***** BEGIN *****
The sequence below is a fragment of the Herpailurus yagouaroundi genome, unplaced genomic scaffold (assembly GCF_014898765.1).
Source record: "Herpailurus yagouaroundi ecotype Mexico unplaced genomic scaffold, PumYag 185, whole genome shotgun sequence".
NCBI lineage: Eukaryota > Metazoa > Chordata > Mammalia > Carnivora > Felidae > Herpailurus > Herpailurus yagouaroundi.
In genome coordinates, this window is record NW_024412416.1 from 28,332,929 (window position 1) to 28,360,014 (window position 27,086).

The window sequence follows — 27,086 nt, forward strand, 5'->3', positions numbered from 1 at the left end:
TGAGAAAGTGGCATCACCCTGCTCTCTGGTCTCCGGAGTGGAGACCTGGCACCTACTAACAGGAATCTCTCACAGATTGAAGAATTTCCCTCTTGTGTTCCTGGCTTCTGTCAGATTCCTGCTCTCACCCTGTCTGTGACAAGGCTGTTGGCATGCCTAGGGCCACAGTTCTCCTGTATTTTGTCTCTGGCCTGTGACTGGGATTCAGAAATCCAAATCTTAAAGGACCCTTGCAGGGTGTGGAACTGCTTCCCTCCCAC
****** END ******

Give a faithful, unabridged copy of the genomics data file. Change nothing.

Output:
The sequence below is a fragment of the Herpailurus yagouaroundi genome, unplaced genomic scaffold (assembly GCF_014898765.1).
Source record: "Herpailurus yagouaroundi ecotype Mexico unplaced genomic scaffold, PumYag 185, whole genome shotgun sequence".
NCBI lineage: Eukaryota > Metazoa > Chordata > Mammalia > Carnivora > Felidae > Herpailurus > Herpailurus yagouaroundi.
In genome coordinates, this window is record NW_024412416.1 from 28,332,929 (window position 1) to 28,360,014 (window position 27,086).

The window sequence follows — 27,086 nt, forward strand, 5'->3', positions numbered from 1 at the left end:
TGAGAAAGTGGCATCACCCTGCTCTCTGGTCTCCGGAGTGGAGACCTGGCACCTACTAACAGGAATCTCTCACAGATTGAAGAATTTCCCTCTTGTGTTCCTGGCTTCTGTCAGATTCCTGCTCTCACCCTGTCTGTGACAAGGCTGTTGGCATGCCTAGGGCCACAGTTCTCCTGTATTTTGTCTCTGGCCTGTGACTGGGATTCAGAAATCCAAATCTTAAAGGACCCTTGCAGGGTGTGGAACTGCTTCCCTCCCAC